Written by Kenzie Opel
Summer is the perfect time to talk about UV Safety. With all the time spent outdoors in the summer, how do we ensure we are keeping ourselves safe from UV radiation?
UV radiation is emitted from the sun as both UV-A and UV-B rays. UV rays only make up a small part of the sun’s rays, but they are the rays that cause the most damage. UV-A rays are compiled of longer wavelengths that can reach to the middle layer of your skin whereas UV-B rays are shorter wavelengths that only reach the outer layer of your skin. It is important to learn the risks associated with these rays to be able to take the proper precautions to protect one self.
The harmful risks?
Cause vision problems, damages your eyes
Suppresses the immune system
Causes premature aging of the skin
Skin cancer! (Most common type of cancer)
Factors that affect the strength?
The American Heart Association states that the strength of UV rays are based on many factors. The time of day changes how strong the rays are. They are most damaging between 10am to 4pm. The season of the year can also affect this. The spring to summer months are when the rays are the strongest. July is represented as UV safety month because it is right at the time when the sun is at its all-time high. The further you are from the equator means the less exposure there is. A higher altitude means the more UV rays that can touch down to the ground. Cloud cover varies the exposure because sometimes it blocks the exposure and sometimes it causes the rays to be reflected. It is a good rule of thumb to take backup precautions on cloudy days. It is important to keep these ideas in mind when deciding what precautions to take.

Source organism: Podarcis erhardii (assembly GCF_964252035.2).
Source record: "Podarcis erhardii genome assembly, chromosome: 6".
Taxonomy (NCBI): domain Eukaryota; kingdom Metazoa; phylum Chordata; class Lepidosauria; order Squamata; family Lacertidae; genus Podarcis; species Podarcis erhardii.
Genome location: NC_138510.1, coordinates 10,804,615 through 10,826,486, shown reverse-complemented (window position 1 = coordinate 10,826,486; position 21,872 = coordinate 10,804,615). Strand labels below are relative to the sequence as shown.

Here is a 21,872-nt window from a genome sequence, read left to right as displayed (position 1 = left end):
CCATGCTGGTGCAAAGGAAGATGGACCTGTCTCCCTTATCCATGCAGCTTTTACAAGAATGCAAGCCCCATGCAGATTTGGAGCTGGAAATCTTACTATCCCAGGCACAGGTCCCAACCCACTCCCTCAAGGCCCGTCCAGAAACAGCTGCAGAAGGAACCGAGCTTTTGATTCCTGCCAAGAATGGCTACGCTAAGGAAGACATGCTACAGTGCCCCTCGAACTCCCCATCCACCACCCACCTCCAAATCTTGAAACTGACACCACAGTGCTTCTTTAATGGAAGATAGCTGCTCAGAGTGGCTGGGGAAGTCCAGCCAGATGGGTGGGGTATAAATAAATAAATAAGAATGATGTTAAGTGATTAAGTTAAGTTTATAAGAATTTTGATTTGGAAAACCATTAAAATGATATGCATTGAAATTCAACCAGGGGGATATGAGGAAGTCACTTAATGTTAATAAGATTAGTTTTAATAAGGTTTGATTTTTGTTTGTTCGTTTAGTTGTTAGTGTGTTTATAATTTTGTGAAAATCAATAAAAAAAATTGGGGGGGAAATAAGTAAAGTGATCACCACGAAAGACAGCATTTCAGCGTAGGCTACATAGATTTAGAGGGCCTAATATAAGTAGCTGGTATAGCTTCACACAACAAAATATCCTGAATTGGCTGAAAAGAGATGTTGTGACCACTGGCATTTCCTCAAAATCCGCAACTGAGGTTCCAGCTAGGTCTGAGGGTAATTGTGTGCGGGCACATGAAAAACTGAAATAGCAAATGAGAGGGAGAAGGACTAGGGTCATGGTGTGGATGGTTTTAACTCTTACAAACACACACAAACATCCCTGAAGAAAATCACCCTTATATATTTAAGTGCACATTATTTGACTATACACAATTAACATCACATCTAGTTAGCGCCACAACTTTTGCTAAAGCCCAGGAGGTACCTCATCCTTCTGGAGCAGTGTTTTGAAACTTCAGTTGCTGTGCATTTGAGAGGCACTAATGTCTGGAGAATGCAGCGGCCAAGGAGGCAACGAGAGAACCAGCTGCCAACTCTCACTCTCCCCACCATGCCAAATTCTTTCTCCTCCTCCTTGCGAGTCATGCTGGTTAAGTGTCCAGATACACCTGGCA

Cover up: Be sure to cover your face with a hat or sunglasses. You can even wear long sleeve shirts, pants, etc. to hide your skin from the sun.
Stay in the shade: It is recommended to spend more time in the shade between 10am and 4pm because this is when the sun is at its strongest. Even on cloudy days, the sun can still be harmful to your skin so it is important to take other precautions as well.
Choose the right sunscreen: SPF stands for sun protection factor. This is required by the FDA to be shown on the label. It is recommended to use a sunscreen with SPF 15 or higher to protect against both UV-A and UV-B rays.
Use the right amount of sunscreen: Many people don’t use the proper amount of sunscreen when applying throughout the day. It is recommended to apply one oz of sunscreen every two hours. They even suggest more frequently if you are sweating or spending time in the water.
Remember to be safe as you take in the rays and be sure to protect your skin and eyes from the damage. You can learn more about how to keep yourself safe from UV radiation in the summer months at https://www.cancer.org/healthy/be-safe-in-sun.html. The American Cancer Association offers plenty of tips and steps to take to protect yourself as well as information on the connection to health risks.